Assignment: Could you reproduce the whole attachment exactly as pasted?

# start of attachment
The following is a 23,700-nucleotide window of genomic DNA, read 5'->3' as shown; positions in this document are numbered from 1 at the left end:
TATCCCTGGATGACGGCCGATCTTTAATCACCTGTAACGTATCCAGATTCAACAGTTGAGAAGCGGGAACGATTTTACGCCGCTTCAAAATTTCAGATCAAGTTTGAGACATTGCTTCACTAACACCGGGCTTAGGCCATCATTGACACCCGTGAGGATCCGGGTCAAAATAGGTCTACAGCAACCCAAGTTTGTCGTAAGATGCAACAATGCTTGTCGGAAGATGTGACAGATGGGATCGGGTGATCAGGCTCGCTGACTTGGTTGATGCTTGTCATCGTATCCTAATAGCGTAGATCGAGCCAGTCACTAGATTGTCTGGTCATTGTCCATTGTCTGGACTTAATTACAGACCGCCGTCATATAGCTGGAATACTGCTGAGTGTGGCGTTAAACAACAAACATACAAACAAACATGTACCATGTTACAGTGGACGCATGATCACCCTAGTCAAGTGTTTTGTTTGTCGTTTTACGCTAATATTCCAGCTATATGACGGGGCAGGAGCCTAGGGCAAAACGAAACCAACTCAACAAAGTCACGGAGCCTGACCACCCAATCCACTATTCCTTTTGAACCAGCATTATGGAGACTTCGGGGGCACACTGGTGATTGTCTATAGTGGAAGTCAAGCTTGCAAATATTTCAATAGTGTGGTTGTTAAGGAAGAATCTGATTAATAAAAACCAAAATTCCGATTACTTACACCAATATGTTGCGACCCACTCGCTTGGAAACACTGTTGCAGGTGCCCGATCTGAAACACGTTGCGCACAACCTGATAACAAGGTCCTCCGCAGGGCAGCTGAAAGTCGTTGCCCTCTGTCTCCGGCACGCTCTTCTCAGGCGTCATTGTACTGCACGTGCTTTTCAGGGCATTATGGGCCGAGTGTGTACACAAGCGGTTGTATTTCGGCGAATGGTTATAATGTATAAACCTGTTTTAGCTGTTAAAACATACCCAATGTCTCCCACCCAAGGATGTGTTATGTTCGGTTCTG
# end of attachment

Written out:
The following is a 23,700-nucleotide window of genomic DNA, read 5'->3' as shown; positions in this document are numbered from 1 at the left end:
TATCCCTGGATGACGGCCGATCTTTAATCACCTGTAACGTATCCAGATTCAACAGTTGAGAAGCGGGAACGATTTTACGCCGCTTCAAAATTTCAGATCAAGTTTGAGACATTGCTTCACTAACACCGGGCTTAGGCCATCATTGACACCCGTGAGGATCCGGGTCAAAATAGGTCTACAGCAACCCAAGTTTGTCGTAAGATGCAACAATGCTTGTCGGAAGATGTGACAGATGGGATCGGGTGATCAGGCTCGCTGACTTGGTTGATGCTTGTCATCGTATCCTAATAGCGTAGATCGAGCCAGTCACTAGATTGTCTGGTCATTGTCCATTGTCTGGACTTAATTACAGACCGCCGTCATATAGCTGGAATACTGCTGAGTGTGGCGTTAAACAACAAACATACAAACAAACATGTACCATGTTACAGTGGACGCATGATCACCCTAGTCAAGTGTTTTGTTTGTCGTTTTACGCTAATATTCCAGCTATATGACGGGGCAGGAGCCTAGGGCAAAACGAAACCAACTCAACAAAGTCACGGAGCCTGACCACCCAATCCACTATTCCTTTTGAACCAGCATTATGGAGACTTCGGGGGCACACTGGTGATTGTCTATAGTGGAAGTCAAGCTTGCAAATATTTCAATAGTGTGGTTGTTAAGGAAGAATCTGATTAATAAAAACCAAAATTCCGATTACTTACACCAATATGTTGCGACCCACTCGCTTGGAAACACTGTTGCAGGTGCCCGATCTGAAACACGTTGCGCACAACCTGATAACAAGGTCCTCCGCAGGGCAGCTGAAAGTCGTTGCCCTCTGTCTCCGGCACGCTCTTCTCAGGCGTCATTGTACTGCACGTGCTTTTCAGGGCATTATGGGCCGAGTGTGTACACAAGCGGTTGTATTTCGGCGAATGGTTATAATGTATAAACCTGTTTTAGCTGTTAAAACATACCCAATGTCTCCCACCCAAGGATGTGTTATGTTCGGTTCTG